digging mahoniaThe first plant we learned about, one that is prolific in these pacific northwest forests, is oregon grape root, or Mahonia Nervosa.  In the late winter (or in the fall) the brilliantly yellow roots of mahonia can be dug up, cleaned, chopped, and soaked in alcohol to make a very strong tincture.  It didn’t take long for our four enthusiastic children to get their hands into the dirt and gently coax up the long sections of root.  They cleaned it, tasted it, smelled it, chopped it, and covered it with alcohol.  Each step was accompanied by many observations about how the plant affected our senses, and sometimes these sensations were different for each of us.  After labeling the tincture clearly we each had a turn swishing the jar, and sending our own thoughts of love and healing into the mixture.  chopped mahonia rootWe learned about the quality of bitter as we tasted the roots, as well as when we collected the earliest spring greens that we can eat, one of which is the common dandelion.  Bitter flavours have the effect of instantly sending a message to our brains, which then send a message to our stomaches to release certain digestive juices which stimulate easier digestion.  We don’t eat very much bitter food in our diets these days, and often our bodies do not get the opportunity to use this system of response.  The root is also blood cleansing (minerals/ detoxifying), astringent (tightens and tones), anti bacterial, anti fungal, and anti parasitic. It expels heat type conditions, urinary tract infections and has long been used for skin disorders such as eczema and psoriases. This is largely due to the action that mahonia has on the blood system.

wild saladBesides dandelion leaves and flowers, we also collected chickweed, plantain, sheep sorrel and it’s garden cousin lemon sorrel, lemon balm, miners’ lettuce, peppercress, and cleavers, all of which were growing in a small area around our house and in our garden.  Because of the small size of our group, we were able to engage in rather intimate conversations about our individual observations of smell, tangy or mild flavour, and dryness or juiciness.  Our kids are all quite familiar with the practice of eating wild greens, and their openness to explore more options and use their intuitive senses is quite real.  So is their caution, however, and on a few occasions they found look alike plants that they were able to discern as being different and so unknown in safety.  We all went off in scavenger hunt fashion, to find and collect  a handful of each plant.  After mixing in some kale and early lettuce, and adding a light balsamic dressing, we sat and munched on an incredibly fresh and nourishing salad.  Ange served up lemon balm iced tea to refresh the senses even more.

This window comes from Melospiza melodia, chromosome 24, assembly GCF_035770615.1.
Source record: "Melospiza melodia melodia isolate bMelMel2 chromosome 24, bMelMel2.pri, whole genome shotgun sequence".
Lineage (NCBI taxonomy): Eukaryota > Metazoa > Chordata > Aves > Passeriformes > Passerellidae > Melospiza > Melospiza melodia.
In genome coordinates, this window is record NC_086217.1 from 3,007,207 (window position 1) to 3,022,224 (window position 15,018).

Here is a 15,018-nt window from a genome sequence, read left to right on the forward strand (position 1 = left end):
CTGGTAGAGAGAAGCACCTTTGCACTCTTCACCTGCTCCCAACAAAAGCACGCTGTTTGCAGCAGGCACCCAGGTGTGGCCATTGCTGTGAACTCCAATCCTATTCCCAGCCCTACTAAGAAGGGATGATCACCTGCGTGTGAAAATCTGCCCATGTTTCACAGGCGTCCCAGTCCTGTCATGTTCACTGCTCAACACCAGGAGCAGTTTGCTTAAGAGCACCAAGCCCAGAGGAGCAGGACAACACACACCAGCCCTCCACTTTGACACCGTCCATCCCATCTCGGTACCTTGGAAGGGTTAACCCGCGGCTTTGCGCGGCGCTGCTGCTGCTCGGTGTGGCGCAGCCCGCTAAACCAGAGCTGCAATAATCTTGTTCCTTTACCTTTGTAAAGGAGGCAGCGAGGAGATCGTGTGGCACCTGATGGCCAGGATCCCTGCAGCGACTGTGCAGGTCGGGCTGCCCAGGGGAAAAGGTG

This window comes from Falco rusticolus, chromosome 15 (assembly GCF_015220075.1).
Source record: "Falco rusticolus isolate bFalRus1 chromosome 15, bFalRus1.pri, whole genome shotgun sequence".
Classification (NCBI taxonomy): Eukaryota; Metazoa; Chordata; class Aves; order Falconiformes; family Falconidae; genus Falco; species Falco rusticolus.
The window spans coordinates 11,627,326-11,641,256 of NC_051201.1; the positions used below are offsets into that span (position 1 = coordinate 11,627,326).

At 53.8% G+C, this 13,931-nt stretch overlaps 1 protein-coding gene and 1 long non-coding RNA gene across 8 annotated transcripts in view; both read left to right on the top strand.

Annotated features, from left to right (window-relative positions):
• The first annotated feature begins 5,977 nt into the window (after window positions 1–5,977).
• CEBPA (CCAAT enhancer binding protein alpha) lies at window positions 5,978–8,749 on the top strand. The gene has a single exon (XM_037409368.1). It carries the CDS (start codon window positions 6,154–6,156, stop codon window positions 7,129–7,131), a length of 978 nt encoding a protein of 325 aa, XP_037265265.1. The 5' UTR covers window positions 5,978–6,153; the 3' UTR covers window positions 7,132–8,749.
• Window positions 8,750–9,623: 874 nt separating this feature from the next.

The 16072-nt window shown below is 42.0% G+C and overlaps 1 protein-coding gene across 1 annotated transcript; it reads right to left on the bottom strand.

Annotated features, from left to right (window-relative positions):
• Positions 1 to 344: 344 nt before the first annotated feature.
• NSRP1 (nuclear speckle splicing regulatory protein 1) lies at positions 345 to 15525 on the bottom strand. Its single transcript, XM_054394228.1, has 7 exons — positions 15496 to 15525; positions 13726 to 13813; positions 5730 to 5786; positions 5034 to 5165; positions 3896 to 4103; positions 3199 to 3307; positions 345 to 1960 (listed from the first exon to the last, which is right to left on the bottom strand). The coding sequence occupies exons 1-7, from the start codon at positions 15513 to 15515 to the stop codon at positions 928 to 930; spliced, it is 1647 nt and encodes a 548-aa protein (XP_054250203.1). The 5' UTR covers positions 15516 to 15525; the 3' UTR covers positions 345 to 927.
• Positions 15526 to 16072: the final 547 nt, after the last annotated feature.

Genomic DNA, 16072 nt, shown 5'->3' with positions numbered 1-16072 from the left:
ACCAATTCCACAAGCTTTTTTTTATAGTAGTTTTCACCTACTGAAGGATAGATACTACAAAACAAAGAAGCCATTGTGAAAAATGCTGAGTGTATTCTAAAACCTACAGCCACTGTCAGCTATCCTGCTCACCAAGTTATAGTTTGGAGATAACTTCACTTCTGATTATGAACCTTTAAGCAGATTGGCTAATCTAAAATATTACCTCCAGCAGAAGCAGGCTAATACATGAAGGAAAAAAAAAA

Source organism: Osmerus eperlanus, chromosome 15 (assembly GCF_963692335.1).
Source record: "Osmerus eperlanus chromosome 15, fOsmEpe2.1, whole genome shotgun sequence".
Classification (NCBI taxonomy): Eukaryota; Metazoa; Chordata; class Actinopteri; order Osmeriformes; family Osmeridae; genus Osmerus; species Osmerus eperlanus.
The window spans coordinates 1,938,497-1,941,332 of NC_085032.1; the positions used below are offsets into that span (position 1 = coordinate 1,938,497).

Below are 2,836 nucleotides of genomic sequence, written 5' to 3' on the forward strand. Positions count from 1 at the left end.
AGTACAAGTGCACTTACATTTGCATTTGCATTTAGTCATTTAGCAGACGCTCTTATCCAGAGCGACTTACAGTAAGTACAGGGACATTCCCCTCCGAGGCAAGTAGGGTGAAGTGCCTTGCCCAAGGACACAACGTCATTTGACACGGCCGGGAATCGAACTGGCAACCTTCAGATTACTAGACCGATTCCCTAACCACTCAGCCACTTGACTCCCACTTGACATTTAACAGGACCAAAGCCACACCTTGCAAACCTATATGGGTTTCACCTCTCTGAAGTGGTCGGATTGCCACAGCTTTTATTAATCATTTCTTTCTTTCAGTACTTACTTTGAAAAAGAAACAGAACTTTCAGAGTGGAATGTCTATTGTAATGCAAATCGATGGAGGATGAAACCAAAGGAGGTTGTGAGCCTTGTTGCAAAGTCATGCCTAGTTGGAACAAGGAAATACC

straining tinctureA few weeks later we met to strain out the chopped pieces of the mahonia tincture and bottle the medicinal liquid.  We all found that it smelled horrible, and even tasted horrible, but it was evident that strong medicine was present.  Everyone took turns in the pouring, bottling, and labeling, and we learned that to evaporate the alcohol for children, we could pour boiling water over the dosage needed and mix it with honey or licorace to sweeten it up.  Mahonia heads

Then Ange turned our attention to the Douglas Fir tree that was growing right above our heads and the picnic table we were working on.  We noted the needles lying flat on either side of the stem they grew on, rather than circling in a directions like other kinds of fir.  At the very ends there was the lighter green flush of new needles.  As each of us each chewed on a few needles,  an incredible interchange of flavour and texture ensued with different observations about sensation being expressed by us all.  douglas fir needlesWe were going to make a fir vinegar.  After clipping the new growth off the branches we could reach, the stems were plucked and the luscious needles placed into a large mason jar.  Then we poured apple cider vinegar to cover it, and labeled it.  Joanne took the fir needle vinegar home to let it sit until we meet again to strain it.  I wasn’t familiar with the idea of tree medicine, and I am so grateful to learn more.  The trees hold so much for us, and I am always astounded at our forgetfulness.  fir needlesAll of the medicines we have made follow the folk method of measurement, which means approximate amounts and intuitive reasoning.  Whether adding alcohol or vinegar as the medicinal carrier, we have used just enough to completely cover the plant material without leaving too much extra liquid. If the plant material swells a little, a bit more liquid can be added to keep it covered.   The vinegar or tincture is kept in a dark place for about a month before being strained.

“A plant is always much more than it’s constituents. The action or energetics of the plant can be felt through our unique sensory organs, which can be a very personal experience. This is the foundation of herbal medicine and how we can reconnect to a beautiful wisdom.”  Thanks so much to Ange for her insightful words, and the opportunities that she has brought to us through her own journey.